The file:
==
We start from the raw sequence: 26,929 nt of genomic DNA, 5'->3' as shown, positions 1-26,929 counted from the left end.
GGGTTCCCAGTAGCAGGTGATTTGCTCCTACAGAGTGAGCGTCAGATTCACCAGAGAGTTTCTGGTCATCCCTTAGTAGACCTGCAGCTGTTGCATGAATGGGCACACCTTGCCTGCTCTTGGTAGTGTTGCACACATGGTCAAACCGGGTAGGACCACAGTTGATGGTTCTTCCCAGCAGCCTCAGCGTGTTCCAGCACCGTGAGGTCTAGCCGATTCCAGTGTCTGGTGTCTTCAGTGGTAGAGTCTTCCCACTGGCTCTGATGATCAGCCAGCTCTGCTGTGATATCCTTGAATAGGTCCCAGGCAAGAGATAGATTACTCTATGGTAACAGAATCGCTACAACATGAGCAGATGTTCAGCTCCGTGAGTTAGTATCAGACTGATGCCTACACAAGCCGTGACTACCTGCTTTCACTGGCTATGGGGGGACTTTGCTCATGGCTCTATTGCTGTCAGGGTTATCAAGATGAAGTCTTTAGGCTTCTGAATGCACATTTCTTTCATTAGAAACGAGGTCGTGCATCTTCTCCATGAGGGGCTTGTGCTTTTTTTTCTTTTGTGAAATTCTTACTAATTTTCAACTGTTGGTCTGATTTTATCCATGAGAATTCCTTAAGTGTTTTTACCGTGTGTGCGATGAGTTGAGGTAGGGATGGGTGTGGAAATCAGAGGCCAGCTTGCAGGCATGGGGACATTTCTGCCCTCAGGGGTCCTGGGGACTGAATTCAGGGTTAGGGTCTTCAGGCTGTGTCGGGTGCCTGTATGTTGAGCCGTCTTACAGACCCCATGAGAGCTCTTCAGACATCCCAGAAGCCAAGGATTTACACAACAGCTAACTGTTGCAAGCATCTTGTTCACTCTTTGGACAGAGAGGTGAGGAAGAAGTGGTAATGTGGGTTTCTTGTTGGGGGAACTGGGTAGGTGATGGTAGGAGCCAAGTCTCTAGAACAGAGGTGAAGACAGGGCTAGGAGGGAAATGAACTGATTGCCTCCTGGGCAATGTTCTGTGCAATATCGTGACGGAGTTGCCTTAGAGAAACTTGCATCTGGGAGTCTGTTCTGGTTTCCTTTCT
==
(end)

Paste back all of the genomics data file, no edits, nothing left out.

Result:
We start from the raw sequence: 26,929 nt of genomic DNA, 5'->3' as shown, positions 1-26,929 counted from the left end.
GGGTTCCCAGTAGCAGGTGATTTGCTCCTACAGAGTGAGCGTCAGATTCACCAGAGAGTTTCTGGTCATCCCTTAGTAGACCTGCAGCTGTTGCATGAATGGGCACACCTTGCCTGCTCTTGGTAGTGTTGCACACATGGTCAAACCGGGTAGGACCACAGTTGATGGTTCTTCCCAGCAGCCTCAGCGTGTTCCAGCACCGTGAGGTCTAGCCGATTCCAGTGTCTGGTGTCTTCAGTGGTAGAGTCTTCCCACTGGCTCTGATGATCAGCCAGCTCTGCTGTGATATCCTTGAATAGGTCCCAGGCAAGAGATAGATTACTCTATGGTAACAGAATCGCTACAACATGAGCAGATGTTCAGCTCCGTGAGTTAGTATCAGACTGATGCCTACACAAGCCGTGACTACCTGCTTTCACTGGCTATGGGGGGACTTTGCTCATGGCTCTATTGCTGTCAGGGTTATCAAGATGAAGTCTTTAGGCTTCTGAATGCACATTTCTTTCATTAGAAACGAGGTCGTGCATCTTCTCCATGAGGGGCTTGTGCTTTTTTTTCTTTTGTGAAATTCTTACTAATTTTCAACTGTTGGTCTGATTTTATCCATGAGAATTCCTTAAGTGTTTTTACCGTGTGTGCGATGAGTTGAGGTAGGGATGGGTGTGGAAATCAGAGGCCAGCTTGCAGGCATGGGGACATTTCTGCCCTCAGGGGTCCTGGGGACTGAATTCAGGGTTAGGGTCTTCAGGCTGTGTCGGGTGCCTGTATGTTGAGCCGTCTTACAGACCCCATGAGAGCTCTTCAGACATCCCAGAAGCCAAGGATTTACACAACAGCTAACTGTTGCAAGCATCTTGTTCACTCTTTGGACAGAGAGGTGAGGAAGAAGTGGTAATGTGGGTTTCTTGTTGGGGGAACTGGGTAGGTGATGGTAGGAGCCAAGTCTCTAGAACAGAGGTGAAGACAGGGCTAGGAGGGAAATGAACTGATTGCCTCCTGGGCAATGTTCTGTGCAATATCGTGACGGAGTTGCCTTAGAGAAACTTGCATCTGGGAGTCTGTTCTGGTTTCCTTTCT